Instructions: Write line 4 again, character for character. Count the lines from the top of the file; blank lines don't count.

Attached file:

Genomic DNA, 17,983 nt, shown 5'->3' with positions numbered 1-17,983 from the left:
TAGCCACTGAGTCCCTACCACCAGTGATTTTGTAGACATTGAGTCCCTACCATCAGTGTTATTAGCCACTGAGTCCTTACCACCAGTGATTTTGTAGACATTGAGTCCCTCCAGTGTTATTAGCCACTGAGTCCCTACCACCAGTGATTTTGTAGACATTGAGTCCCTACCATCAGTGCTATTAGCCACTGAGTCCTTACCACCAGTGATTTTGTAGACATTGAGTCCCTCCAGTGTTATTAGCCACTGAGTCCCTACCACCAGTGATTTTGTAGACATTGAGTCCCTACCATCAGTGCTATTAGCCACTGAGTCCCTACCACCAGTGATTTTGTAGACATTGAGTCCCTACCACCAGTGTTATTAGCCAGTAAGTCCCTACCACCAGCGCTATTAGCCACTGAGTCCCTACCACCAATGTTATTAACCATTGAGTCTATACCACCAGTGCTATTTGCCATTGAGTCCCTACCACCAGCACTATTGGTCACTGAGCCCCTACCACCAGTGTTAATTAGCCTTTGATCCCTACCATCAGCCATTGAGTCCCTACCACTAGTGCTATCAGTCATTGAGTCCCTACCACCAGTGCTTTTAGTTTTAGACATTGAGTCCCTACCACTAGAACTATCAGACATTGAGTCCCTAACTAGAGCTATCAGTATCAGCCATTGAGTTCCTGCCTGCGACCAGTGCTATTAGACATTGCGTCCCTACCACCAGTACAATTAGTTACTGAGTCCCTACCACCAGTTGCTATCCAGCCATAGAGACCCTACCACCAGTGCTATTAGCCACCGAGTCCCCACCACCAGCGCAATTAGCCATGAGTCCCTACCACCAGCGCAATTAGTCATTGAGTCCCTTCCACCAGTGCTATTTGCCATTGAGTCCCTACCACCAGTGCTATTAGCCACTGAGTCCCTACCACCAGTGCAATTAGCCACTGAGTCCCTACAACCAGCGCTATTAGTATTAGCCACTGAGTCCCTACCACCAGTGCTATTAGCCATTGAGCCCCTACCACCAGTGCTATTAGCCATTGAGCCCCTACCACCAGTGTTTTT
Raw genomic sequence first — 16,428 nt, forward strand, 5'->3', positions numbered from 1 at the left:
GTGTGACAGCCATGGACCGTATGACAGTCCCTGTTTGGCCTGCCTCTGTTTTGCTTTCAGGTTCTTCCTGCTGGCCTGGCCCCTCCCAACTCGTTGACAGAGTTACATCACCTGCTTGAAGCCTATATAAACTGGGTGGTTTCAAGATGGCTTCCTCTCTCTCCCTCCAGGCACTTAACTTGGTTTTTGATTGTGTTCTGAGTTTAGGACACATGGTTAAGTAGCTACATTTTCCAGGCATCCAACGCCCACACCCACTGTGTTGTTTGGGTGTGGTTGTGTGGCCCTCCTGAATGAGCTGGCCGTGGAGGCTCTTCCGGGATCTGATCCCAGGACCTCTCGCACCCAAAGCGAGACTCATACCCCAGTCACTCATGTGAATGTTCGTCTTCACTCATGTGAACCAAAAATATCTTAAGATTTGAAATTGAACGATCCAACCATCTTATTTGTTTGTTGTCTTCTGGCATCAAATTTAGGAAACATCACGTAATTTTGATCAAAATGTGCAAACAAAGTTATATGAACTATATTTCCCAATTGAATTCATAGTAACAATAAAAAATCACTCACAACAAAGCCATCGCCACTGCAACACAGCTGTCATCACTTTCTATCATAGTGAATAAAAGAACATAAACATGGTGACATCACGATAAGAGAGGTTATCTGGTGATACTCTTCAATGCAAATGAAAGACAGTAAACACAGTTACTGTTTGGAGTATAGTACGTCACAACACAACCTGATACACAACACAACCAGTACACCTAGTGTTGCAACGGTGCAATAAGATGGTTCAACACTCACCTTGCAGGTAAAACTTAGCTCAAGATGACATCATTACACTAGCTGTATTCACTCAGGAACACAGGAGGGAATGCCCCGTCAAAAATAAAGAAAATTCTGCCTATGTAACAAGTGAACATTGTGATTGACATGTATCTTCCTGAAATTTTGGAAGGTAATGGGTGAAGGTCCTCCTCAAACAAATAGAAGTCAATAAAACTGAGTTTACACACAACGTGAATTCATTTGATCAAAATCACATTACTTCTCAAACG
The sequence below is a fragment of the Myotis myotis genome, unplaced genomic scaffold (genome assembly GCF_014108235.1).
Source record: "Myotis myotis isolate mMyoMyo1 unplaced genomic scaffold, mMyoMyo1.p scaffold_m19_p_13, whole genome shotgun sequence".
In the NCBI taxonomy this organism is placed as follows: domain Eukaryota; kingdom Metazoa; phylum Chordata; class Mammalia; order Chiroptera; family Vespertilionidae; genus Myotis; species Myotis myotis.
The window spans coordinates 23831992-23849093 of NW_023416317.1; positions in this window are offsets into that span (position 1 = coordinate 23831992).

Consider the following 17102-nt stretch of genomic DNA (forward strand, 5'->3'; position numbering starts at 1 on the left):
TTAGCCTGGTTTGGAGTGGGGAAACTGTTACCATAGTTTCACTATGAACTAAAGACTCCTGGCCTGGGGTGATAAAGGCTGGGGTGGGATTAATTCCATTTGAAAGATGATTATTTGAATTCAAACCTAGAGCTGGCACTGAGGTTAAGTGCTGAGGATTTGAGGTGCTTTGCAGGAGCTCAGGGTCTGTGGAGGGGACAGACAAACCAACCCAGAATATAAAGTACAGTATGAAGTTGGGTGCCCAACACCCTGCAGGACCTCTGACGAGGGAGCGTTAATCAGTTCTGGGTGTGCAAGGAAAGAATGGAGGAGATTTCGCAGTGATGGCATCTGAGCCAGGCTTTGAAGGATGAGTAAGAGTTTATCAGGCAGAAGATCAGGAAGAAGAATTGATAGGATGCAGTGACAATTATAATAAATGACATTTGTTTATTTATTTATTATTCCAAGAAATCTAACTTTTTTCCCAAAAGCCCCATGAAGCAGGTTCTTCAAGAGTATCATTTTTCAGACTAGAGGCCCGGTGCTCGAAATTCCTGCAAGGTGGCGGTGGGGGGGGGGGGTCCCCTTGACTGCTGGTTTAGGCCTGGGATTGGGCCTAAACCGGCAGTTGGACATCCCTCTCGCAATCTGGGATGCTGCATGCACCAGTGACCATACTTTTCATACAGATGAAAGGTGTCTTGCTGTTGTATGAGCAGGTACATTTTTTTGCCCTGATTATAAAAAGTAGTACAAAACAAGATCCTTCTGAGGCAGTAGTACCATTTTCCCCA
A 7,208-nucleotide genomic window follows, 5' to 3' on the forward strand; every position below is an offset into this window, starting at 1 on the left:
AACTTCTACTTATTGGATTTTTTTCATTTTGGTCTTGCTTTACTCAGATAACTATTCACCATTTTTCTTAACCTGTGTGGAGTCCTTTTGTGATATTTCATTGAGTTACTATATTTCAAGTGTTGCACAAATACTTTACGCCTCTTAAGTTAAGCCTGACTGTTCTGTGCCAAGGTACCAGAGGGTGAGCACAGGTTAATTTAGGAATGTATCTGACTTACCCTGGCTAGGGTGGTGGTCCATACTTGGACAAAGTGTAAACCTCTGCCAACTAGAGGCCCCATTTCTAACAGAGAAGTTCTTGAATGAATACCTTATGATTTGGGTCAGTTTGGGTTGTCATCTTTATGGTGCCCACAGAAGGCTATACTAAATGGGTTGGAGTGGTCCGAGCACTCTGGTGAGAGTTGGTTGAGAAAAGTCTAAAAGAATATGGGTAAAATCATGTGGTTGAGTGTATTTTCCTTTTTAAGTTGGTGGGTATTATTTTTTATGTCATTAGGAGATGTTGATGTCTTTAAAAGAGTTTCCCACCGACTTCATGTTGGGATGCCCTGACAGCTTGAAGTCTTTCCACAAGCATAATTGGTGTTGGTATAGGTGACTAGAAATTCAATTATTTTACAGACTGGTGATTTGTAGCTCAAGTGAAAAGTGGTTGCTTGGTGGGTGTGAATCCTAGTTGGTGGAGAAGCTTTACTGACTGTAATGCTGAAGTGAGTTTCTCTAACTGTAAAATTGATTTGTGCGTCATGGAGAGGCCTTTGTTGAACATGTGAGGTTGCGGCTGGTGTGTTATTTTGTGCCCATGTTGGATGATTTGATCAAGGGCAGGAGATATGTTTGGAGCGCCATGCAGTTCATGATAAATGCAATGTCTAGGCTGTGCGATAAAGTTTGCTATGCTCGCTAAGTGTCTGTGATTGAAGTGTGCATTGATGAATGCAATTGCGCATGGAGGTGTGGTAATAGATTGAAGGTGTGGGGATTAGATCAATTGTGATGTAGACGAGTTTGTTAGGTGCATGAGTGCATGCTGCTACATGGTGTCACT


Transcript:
GTGTGACAGCCATGGACCGTATGACAGTCCCTGTTTGGCCTGCCTCTGTTTTGCTTTCAGGTTCTTCCTGCTGGCCTGGCCCCTCCCAACTCGTTGACAGAGTTACATCACCTGCTTGAAGCCTATATAAACTGGGTGGTTTCAAGATGGCTTCCTCTCTCTCCCTCCAGGCACTTAACTTGGTTTTTGATTGTGTTCTGAGTTTAGGACACATGGTTAAGTAGCTACATTTTCCAGGCATCCAACGCCCACACCCACTGTGTTGTTTGGGTGTGGTTGTGTGGCCCTCCTGAATGAGCTGGCCGTGGAGGCTCTTCCGGGATCTGATCCCAGGACCTCTCGCACCCAAAGCGAGACTCATACCCCAGTCACTCATGTGAATGTTCGTCTTCACTCATGTGAACCAAAAATATCTTAAGATTTGAAATTGAACGATCCAACCATCTTATTTGTTTGTTGTCTTCTGGCATCAAATTTAGGAAACATCACGTAATTTTGATCAAAATGTGCAAACAAAGTTATATGAACTATATTTCCCAATTGAATTCATAGTAACAATAAAAAATCACTCACAACAAAGCCATCGCCACTGCAACACAGCTGTCATCACTTTCTATCATAGTGAATAAAAGAACATAAACATGGTGACATCACGATAAGAGAGGTTATCTGGTGATACTCTTCAATGCAAATGAAAGACAGTAAACACAGTTACTGTTTGGAGTATAGTACGTCACAACACAACCTGATACACAACACAACCAGTACACCTAGTGTTGCAACGGTGCAATAAGATGGTTCAACACTCACCTTGCAGGTAAAACTTAGCTCAAGATGACATCATTACACTAGCTGTATTCACTCAGGAACACAGGAGGGAATGCCCCGTCAAAAATAAAGAAAATTCTGCCTATGTAACAAGTGAACATTGTGATTGACATGTATCTTCCTGAAATTTTGGAAGGTAATGGGTGAAGGTCCTCCTCAAACAAATAGAAGTCAATAAAACTGAGTTTACACACAACGTGAATTCATTTGATCAAAATCACATTACTTCTCAAACG